Not counting polar bears, the LAST thing climate hawks should talk about is trees, as that reinforces the stereotype that we’re “treehuggers” — misanthropic forest dwellers, arboreal ecoterrorists, indifferent to the plight of everybody who’s getting crushed under the weight of our imploding economy.

Well, I’m sorry, but what climate disruption is doing to trees, and what forest decline is doing in turn to the climate, is blowing my mind. The Gray Lady offers ample cause to freak out in this mind-boggling front-page NYT feature about the decline of forests globally:

The devastation extends worldwide. The great euphorbia trees of southern Africa are succumbing to heat and water stress. So are the Atlas cedars of northern Algeria. Fires fed by hot, dry weather are killing enormous stretches of Siberian forest. Eucalyptus trees are succumbing on a large scale to a heat blast in Australia, and the Amazon recently suffered two “once a century” droughts just five years apart, killing many large trees.

Experts are scrambling to understand the situation, and to predict how serious it may become.

Scientists say the future habitability of the Earth might well depend on the answer. For, while a majority of the world’s people now live in cities, they depend more than ever on forests, in a way that few of them understand.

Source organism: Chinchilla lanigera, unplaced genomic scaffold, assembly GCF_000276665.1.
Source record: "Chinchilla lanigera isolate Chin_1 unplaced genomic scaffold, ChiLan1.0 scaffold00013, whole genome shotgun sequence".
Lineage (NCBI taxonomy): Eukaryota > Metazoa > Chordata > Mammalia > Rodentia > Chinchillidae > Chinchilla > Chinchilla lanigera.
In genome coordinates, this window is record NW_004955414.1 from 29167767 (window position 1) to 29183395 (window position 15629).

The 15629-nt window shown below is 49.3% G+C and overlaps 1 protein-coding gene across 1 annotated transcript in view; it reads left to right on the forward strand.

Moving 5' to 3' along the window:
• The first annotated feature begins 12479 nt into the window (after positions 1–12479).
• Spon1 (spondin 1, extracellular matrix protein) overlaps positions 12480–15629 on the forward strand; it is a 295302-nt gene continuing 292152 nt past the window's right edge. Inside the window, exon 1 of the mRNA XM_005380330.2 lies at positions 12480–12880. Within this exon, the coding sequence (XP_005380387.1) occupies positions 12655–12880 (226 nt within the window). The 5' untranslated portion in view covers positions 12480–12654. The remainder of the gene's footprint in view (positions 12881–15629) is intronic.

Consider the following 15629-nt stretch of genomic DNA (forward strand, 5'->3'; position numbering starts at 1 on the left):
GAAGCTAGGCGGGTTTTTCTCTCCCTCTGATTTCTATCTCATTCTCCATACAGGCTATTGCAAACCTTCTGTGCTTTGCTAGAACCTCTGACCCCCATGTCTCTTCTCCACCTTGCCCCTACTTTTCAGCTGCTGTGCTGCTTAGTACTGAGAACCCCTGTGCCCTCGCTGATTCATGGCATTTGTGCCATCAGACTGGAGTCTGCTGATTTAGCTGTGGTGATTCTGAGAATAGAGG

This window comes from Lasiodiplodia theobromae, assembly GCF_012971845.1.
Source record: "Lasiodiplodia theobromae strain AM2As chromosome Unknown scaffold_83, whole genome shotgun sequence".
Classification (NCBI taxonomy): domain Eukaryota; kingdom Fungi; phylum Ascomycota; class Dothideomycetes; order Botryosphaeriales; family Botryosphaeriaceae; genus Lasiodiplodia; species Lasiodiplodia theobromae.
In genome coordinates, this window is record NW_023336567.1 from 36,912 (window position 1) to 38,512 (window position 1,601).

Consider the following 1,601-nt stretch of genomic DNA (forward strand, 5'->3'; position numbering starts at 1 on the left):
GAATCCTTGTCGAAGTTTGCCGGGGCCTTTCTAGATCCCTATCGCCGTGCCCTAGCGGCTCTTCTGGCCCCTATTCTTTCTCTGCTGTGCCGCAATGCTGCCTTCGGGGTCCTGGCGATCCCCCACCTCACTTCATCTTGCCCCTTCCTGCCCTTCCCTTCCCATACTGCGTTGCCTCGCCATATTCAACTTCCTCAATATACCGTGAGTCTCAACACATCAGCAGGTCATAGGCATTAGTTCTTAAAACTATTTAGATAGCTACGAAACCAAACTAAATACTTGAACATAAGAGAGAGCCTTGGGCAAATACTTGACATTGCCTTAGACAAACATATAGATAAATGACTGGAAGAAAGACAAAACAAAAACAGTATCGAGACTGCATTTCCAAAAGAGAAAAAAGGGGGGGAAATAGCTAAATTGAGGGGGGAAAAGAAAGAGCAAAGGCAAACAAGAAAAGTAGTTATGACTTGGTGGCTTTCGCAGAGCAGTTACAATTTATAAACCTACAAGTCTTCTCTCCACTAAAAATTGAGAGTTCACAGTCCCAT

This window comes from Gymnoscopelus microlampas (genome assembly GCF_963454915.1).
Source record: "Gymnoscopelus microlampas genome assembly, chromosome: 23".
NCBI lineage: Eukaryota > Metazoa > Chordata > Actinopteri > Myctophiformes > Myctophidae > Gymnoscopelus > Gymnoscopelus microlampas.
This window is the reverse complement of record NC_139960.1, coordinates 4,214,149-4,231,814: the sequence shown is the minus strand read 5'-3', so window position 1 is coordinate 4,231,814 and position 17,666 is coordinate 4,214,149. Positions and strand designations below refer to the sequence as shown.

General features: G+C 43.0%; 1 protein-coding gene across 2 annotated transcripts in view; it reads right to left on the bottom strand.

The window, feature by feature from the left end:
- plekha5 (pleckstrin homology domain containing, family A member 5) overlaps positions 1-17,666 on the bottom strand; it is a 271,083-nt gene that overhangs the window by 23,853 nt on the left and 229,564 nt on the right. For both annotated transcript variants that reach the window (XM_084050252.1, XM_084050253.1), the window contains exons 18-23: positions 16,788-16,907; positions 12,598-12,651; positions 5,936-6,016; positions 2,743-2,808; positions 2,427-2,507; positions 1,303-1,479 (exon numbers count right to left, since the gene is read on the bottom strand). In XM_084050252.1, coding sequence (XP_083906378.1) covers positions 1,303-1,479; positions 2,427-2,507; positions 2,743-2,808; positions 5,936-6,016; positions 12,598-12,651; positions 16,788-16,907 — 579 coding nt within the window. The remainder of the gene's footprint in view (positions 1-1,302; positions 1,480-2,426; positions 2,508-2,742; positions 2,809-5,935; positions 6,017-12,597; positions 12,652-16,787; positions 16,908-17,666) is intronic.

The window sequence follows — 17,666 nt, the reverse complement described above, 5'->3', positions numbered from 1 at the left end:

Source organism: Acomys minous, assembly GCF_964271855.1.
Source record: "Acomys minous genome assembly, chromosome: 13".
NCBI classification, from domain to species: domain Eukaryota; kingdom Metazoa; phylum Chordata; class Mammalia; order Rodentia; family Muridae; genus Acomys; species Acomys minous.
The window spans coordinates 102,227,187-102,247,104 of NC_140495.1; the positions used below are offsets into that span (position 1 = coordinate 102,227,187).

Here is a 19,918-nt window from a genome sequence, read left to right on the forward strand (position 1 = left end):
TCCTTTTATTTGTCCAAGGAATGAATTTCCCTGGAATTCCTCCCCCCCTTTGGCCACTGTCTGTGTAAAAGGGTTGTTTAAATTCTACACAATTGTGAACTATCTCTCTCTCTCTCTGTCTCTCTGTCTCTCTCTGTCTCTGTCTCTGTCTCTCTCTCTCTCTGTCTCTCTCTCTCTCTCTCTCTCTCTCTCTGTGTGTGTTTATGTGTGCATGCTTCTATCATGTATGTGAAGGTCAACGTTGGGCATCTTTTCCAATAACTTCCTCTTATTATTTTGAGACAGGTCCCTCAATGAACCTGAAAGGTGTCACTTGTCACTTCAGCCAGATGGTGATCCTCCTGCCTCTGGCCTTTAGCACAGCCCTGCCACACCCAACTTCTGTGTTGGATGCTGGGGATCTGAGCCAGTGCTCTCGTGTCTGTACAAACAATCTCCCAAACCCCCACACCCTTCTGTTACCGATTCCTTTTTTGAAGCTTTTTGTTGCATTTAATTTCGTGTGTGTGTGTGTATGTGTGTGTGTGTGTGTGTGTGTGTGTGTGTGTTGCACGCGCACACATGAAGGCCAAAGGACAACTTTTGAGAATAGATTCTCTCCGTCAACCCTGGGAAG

(I love how they hyperlink “Earth”, like, maybe you need to clarify what planet you’re on.  I feel that.)

The NYT published my letter (scroll down) in response — an ode to nature that must have been written by someone who is hopelessly out of touch with the Zeitgeist of economic fear and austerity…..but hey, my blog wasn’t up yet.

Sure, forests are about jobs too — especially when you think about how few jobs there will be on a dead planet.  But they’re also deeply connected to who we are as people beyond our economic functions.  For a lot of our species, rich and poor, they are a big part of the definition of home.

What comes to mind when you think of “home”?  Are there trees in the picture?

Do you have a personal story about a tree?  Post it to Ward Serrill’s cool TreeStory documentary film project.

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